Happy New Year to you. There’s no doubt that 2014 is a major sporting year, with the football World Cup, the Commonwealth Games and the Ryder Cup heading an impressive cast list. More immediately, and for fans of the staple diet winter sports of football and rugby union, the speculation will now go through the roof regarding players moving between clubs. Football’s transfer window is open until the end of the month, while in the Aviva Premiership, what I call the negotiation window opens, allowing teams to approach players whose contracts expire in the summer with regard to potentially signing them for next season.

A good friend of mine is not a football fan, but he appreciates the swiftness with which, compared to rugby, deals are done. It is not unusual for a player to impress against a team one Saturday, and be playing for that team the following week. Cheltenham Town winger Jermaine McGlashan is one such example, and I’ll return to his position later.

Contrast that with the speculation, for the last month, regarding two of English rugby’s leading half backs, Toby Flood and Freddie Burns. Flood to Toulouse and Burns to Leicester was the rumour long before the traps were opened at midnight. If both moves go through, the players will then do the gentlemanly thing and fulfil their current deals before joining their new clubs. In the day to day working world, I suppose it is no different to working a notice period, but these players have a different and very public profile.

And so to Jermaine McGlashan at Cheltenham Town. I recall a conversation with a Director at the club last spring where I said I felt Kaid Mohamed would leave the club in the summer. He had been a regular member of the side but, as an individual, he struck me as someone who would decline any contract offer and take his chance as a free agent. Ultimately, that’s exactly what happened, and Mohamed signed for Port Vale.

A month ago, I suggested to a keen Cheltenham follower that the club ought to get ready for interest in McGlashan in this transfer window, and that how they might react would be interesting. The pacy forward is also out contract this summer and, like Mohamed, had played for a clutch of clubs before breaking through at Aldershot. He has made close to 100 appearances in 2 seasons, scored 11 goals, and is the sort of player that will always excite fans because of his unpredictable trickery. The waters are muddied too, by Cheltenham’s league position. Form was poor in the autumn, but a good run of late has pushed them into mid table. The board must decide whether to stick or twist.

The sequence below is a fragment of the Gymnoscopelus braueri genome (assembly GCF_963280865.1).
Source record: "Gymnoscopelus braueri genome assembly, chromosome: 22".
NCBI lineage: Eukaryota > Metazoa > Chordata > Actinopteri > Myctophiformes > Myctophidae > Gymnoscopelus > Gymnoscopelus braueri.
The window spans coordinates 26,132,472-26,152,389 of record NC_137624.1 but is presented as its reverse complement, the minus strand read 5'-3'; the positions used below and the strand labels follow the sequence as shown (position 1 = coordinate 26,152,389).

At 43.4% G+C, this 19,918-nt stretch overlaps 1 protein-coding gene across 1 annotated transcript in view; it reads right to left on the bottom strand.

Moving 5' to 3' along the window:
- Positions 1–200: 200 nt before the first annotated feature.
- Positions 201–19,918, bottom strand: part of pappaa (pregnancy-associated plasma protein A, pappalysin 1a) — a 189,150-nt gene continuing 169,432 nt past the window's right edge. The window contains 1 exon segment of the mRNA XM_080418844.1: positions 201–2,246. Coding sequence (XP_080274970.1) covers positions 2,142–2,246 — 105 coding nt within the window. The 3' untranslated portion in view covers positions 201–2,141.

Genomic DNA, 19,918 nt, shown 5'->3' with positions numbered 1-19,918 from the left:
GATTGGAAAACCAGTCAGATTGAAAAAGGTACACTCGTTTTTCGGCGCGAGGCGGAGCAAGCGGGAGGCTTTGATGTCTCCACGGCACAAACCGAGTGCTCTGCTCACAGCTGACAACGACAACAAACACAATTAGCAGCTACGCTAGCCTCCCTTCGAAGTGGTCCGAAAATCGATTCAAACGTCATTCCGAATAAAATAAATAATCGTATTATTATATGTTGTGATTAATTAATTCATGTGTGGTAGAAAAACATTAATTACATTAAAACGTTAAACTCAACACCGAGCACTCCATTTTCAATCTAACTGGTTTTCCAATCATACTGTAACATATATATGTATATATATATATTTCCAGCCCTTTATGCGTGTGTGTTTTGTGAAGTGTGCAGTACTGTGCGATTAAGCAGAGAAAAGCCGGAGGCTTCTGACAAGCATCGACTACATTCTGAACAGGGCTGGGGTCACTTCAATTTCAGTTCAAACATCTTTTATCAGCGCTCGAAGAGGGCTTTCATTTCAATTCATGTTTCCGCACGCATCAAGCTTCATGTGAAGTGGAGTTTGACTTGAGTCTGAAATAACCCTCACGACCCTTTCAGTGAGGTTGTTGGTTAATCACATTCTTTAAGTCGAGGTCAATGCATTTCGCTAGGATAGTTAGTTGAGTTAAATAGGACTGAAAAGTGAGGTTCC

In the January 2013 window, Cheltenham had a similar conundrum regarding midfield player Marlon Pack. He never publicly said so, but the club must have known Pack wasn’t going to sign another contract last summer. They accepted a bid from Swindon and the deal was agreed before it collapsed after a change of ownership at the Wiltshire club.

Pack stayed, Cheltenham reached the play-offs, and ultimately got their money from Bristol City when Pack joined them in August. As he was under 24, Cheltenham had the compensation safety net to secure their valuation.12 months on they don’t have that comfort blanket with regards to McGlashan, or an FA Cup windfall to bolster this season’s finances.

At Leicester Tigers, Director of Rugby Richard Cockerill has said he is disappointed Flood is likely to leave, but that no player is bigger than the club. Very true, but a 60 cap England fly half will leave a substantial hole for, in all probability, Gloucester’s Freddie Burns to fill. At Cheltenham Town, Jermaine McGlashan is also an asset – and an asset the board need to find the value of. I would have no issue with McGlashan signing another contract, but if the Board don’t offer one until after the window closes and the player declines it, he could walk away for nothing. Surely the pertinent line to take would be to test the waters now and await his response.

Picture : Copyright http://www.zimbio.com


Leave a Reply

Fill in your details below or click an icon to log in:

WordPress.com Logo

You are commenting using your WordPress.com account. Log Out /  Change )

Google photo

You are commenting using your Google account. Log Out /  Change )

Twitter picture

You are commenting using your Twitter account. Log Out /  Change )

Facebook photo

You are commenting using your Facebook account. Log Out /  Change )

Connecting to %s